(Okay, there’s your guide, and you paddling partner too if you’re in a double kayak, and the others on your tour – you usually can’t hear them. But you get the point, right?)
The kayaking isn’t strenuous (in fact, the distance paddled is fairly short). And at both Santa Maria Bay and Chileno, it’s easy to paddle into shore and hop out.
The hard part is donning snorkeling gear so you can find the fish that swim among the rocks!
Your guides carry your snorkeling gear with them in their kayaks, and at the beaches, they typically pull out shade umbrellas, snacks and drinks.
After snorkeling at Chileno, you’re driven back to your hotel.
Cabo Outfitters: Website
3) Cabo Expeditions
We found this adventure tour company to be highly professional and safety conscious. Guides love what they do and respect the natural environment. In business for more than 15 years, Cabo Expeditions want you to have the time of your life – and feel that you’ve gotten one step closer to nature.
You’re in good hands when you sign up for any of their Cabo snorkeling tours:
- Snorkeling at Land’s End in clear-bottom, two-person kayaks
- Beach-hopper snorkeling tours via air-conditioned van
- Try SNUBA! (snorkeling and scuba diving combined)
Cabo Expeditions: Website
4) Day Sail Cabo
You could choose one of the big boats which jam in up to 40 people or more.
But for a classy sailing and snorkeling experience, we like Day Sail Cabo. “Captain Bob” skippers the beautiful sleek 52-foot sloop “L Attitude 32” – and you actually sail part of the way.
Half-day trips (maximum 12 guests) depart the Cabo San Lucas marina.
Cruise past Lover’s Beach and around Land’s End for a peek at Divorce Beach. Perhaps spot humpback whales and bottlenose dolphins. Then sail to Santa Maria Bay while munching on freshly-prepared shrimp ceviche and sipping a beer or margarita.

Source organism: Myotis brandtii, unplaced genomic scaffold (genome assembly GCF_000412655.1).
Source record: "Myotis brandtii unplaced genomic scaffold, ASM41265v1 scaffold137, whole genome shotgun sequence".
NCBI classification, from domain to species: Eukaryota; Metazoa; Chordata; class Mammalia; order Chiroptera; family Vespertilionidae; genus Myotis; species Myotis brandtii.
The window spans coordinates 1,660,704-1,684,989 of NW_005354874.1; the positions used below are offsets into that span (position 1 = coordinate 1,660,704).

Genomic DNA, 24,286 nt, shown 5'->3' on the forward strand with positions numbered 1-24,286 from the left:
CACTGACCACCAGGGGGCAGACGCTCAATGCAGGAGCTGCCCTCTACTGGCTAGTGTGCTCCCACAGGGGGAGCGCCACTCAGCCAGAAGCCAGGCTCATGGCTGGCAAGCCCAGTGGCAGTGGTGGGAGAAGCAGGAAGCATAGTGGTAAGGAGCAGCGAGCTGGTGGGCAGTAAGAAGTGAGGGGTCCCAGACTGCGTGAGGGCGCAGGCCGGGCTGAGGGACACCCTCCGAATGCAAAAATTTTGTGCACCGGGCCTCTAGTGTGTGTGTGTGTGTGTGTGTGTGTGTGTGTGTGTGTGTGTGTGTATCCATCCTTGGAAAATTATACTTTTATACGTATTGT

After snorkeling with clouds of yellow butterfly fish and stately parrot fish, enjoy a healthy sandwich lunch, followed by a snooze on puffy beanbags at the bow, as you cruise silently back down the coast to town.
Drinks are included and good new snorkeling equipment is provided.
Day Sail Cabo: Website
5) EcoCat (Cabo Eco Tours)
If you’re prone to seasickness, the 2-storey Ecocat is a good choice.
Offering afternoon snorkeling tours to Santa Maria Bay, it’s the most stable boat – Cabo’s longest (100 ft) and widest (50 ft) catamaran.
Sit inside the huge air-conditioned salon with big windows or up on the bridge deck on lounge chairs. Or sun yourself on the giant trampoline up front. There’s plenty of room for the 150 people she can carry.
Beer, sodas, margaritas are included. A full BBQ meal can be purchased as an extra. Wetsuits and towels can be rented.
Best time of year to snorkel in Cabo San Lucas?
The water temperature is the warmest between October and early December (and the visibility is better too).
From January to May, you may find the water a tad chilly for snorkeling unless you have a thin wetsuit.
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Photos © Janice and George Mucalov, SandInMySuitcase, except where noted